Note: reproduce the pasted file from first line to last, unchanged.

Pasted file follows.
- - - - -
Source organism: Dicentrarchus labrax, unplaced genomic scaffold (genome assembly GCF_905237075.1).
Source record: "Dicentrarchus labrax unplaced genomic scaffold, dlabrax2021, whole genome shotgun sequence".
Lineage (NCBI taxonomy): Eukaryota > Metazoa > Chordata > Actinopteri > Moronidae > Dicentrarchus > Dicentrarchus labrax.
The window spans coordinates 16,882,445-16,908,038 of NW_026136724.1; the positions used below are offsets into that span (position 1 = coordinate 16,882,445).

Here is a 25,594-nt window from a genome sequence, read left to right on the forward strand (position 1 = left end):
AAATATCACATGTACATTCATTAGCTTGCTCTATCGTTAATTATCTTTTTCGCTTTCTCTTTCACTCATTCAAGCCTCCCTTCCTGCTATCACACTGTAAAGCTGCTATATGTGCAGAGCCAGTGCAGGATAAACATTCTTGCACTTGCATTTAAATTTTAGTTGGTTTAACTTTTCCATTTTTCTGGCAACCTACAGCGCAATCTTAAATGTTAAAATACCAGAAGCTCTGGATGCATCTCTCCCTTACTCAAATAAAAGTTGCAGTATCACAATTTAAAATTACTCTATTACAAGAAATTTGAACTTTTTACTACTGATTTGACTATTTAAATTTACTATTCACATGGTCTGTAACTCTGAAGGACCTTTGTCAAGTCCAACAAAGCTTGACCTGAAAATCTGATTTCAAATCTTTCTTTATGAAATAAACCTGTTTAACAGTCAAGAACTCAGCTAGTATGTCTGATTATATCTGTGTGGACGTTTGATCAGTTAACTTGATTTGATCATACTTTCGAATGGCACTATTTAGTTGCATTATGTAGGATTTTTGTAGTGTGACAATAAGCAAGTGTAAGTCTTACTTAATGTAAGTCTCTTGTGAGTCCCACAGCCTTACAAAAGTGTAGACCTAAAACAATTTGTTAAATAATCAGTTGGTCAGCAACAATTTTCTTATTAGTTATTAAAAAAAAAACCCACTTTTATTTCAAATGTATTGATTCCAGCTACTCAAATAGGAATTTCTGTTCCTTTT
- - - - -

Source organism: Dicentrarchus labrax, unplaced genomic scaffold (genome assembly GCF_905237075.1).
Source record: "Dicentrarchus labrax unplaced genomic scaffold, dlabrax2021, whole genome shotgun sequence".
Lineage (NCBI taxonomy): Eukaryota > Metazoa > Chordata > Actinopteri > Moronidae > Dicentrarchus > Dicentrarchus labrax.
The window spans coordinates 16,882,445-16,908,038 of NW_026136724.1; the positions used below are offsets into that span (position 1 = coordinate 16,882,445).

Here is a 25,594-nt window from a genome sequence, read left to right on the forward strand (position 1 = left end):
AAATATCACATGTACATTCATTAGCTTGCTCTATCGTTAATTATCTTTTTCGCTTTCTCTTTCACTCATTCAAGCCTCCCTTCCTGCTATCACACTGTAAAGCTGCTATATGTGCAGAGCCAGTGCAGGATAAACATTCTTGCACTTGCATTTAAATTTTAGTTGGTTTAACTTTTCCATTTTTCTGGCAACCTACAGCGCAATCTTAAATGTTAAAATACCAGAAGCTCTGGATGCATCTCTCCCTTACTCAAATAAAAGTTGCAGTATCACAATTTAAAATTACTCTATTACAAGAAATTTGAACTTTTTACTACTGATTTGACTATTTAAATTTACTATTCACATGGTCTGTAACTCTGAAGGACCTTTGTCAAGTCCAACAAAGCTTGACCTGAAAATCTGATTTCAAATCTTTCTTTATGAAATAAACCTGTTTAACAGTCAAGAACTCAGCTAGTATGTCTGATTATATCTGTGTGGACGTTTGATCAGTTAACTTGATTTGATCATACTTTCGAATGGCACTATTTAGTTGCATTATGTAGGATTTTTGTAGTGTGACAATAAGCAAGTGTAAGTCTTACTTAATGTAAGTCTCTTGTGAGTCCCACAGCCTTACAAAAGTGTAGACCTAAAACAATTTGTTAAATAATCAGTTGGTCAGCAACAATTTTCTTATTAGTTATTAAAAAAAAAACCCACTTTTATTTCAAATGTATTGATTCCAGCTACTCAAATAGGAATTTCTGTTCCTTTT